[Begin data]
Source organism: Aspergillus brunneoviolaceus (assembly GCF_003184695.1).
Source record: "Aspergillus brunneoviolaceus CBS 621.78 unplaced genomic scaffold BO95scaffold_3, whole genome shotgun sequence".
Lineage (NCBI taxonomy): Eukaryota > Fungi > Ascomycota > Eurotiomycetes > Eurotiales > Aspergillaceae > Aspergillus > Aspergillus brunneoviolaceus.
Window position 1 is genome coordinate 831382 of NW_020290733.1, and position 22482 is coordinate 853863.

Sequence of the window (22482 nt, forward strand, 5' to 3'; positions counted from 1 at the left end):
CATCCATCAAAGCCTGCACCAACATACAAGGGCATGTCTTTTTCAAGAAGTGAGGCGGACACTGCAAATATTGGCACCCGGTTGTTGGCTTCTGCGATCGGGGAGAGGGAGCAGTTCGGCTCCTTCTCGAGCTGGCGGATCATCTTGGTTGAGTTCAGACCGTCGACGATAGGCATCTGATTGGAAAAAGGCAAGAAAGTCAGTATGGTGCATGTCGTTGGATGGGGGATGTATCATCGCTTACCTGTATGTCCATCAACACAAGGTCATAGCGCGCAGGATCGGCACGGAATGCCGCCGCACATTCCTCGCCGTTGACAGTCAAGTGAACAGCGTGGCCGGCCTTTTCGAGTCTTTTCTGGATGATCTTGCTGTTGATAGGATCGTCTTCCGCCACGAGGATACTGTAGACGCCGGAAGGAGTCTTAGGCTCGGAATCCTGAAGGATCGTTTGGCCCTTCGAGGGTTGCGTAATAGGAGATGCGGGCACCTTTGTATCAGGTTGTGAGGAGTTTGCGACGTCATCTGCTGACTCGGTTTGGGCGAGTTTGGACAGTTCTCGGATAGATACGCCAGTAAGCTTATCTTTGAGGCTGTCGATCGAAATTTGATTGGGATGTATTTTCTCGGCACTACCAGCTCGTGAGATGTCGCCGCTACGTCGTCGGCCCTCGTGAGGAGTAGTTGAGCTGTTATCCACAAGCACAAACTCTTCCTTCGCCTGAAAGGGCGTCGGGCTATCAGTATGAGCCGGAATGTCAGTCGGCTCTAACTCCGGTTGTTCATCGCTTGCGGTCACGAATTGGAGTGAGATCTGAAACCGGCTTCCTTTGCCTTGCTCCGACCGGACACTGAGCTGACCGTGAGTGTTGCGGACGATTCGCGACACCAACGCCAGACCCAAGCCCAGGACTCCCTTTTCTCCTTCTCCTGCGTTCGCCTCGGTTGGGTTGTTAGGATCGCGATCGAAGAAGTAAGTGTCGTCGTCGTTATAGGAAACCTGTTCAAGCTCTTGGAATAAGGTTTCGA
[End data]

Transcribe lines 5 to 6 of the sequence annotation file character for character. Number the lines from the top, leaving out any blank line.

Sequence of the window (22482 nt, forward strand, 5' to 3'; positions counted from 1 at the left end):
CATCCATCAAAGCCTGCACCAACATACAAGGGCATGTCTTTTTCAAGAAGTGAGGCGGACACTGCAAATATTGGCACCCGGTTGTTGGCTTCTGCGATCGGGGAGAGGGAGCAGTTCGGCTCCTTCTCGAGCTGGCGGATCATCTTGGTTGAGTTCAGACCGTCGACGATAGGCATCTGATTGGAAAAAGGCAAGAAAGTCAGTATGGTGCATGTCGTTGGATGGGGGATGTATCATCGCTTACCTGTATGTCCATCAACACAAGGTCATAGCGCGCAGGATCGGCACGGAATGCCGCCGCACATTCCTCGCCGTTGACAGTCAAGTGAACAGCGTGGCCGGCCTTTTCGAGTCTTTTCTGGATGATCTTGCTGTTGATAGGATCGTCTTCCGCCACGAGGATACTGTAGACGCCGGAAGGAGTCTTAGGCTCGGAATCCTGAAGGATCGTTTGGCCCTTCGAGGGTTGCGTAATAGGAGATGCGGGCACCTTTGTATCAGGTTGTGAGGAGTTTGCGACGTCATCTGCTGACTCGGTTTGGGCGAGTTTGGACAGTTCTCGGATAGATACGCCAGTAAGCTTATCTTTGAGGCTGTCGATCGAAATTTGATTGGGATGTATTTTCTCGGCACTACCAGCTCGTGAGATGTCGCCGCTACGTCGTCGGCCCTCGTGAGGAGTAGTTGAGCTGTTATCCACAAGCACAAACTCTTCCTTCGCCTGAAAGGGCGTCGGGCTATCAGTATGAGCCGGAATGTCAGTCGGCTCTAACTCCGGTTGTTCATCGCTTGCGGTCACGAATTGGAGTGAGATCTGAAACCGGCTTCCTTTGCCTTGCTCCGACCGGACACTGAGCTGACCGTGAGTGTTGCGGACGATTCGCGACACCAACGCCAGACCCAAGCCCAGGACTCCCTTTTCTCCTTCTCCTGCGTTCGCCTCGGTTGGGTTGTTAGGATCGCGATCGAAGAAGTAAGTGTCGTCGTCGTTATAGGAAACCTGTTCAAGCTCTTGGAATAAGGTTTCGA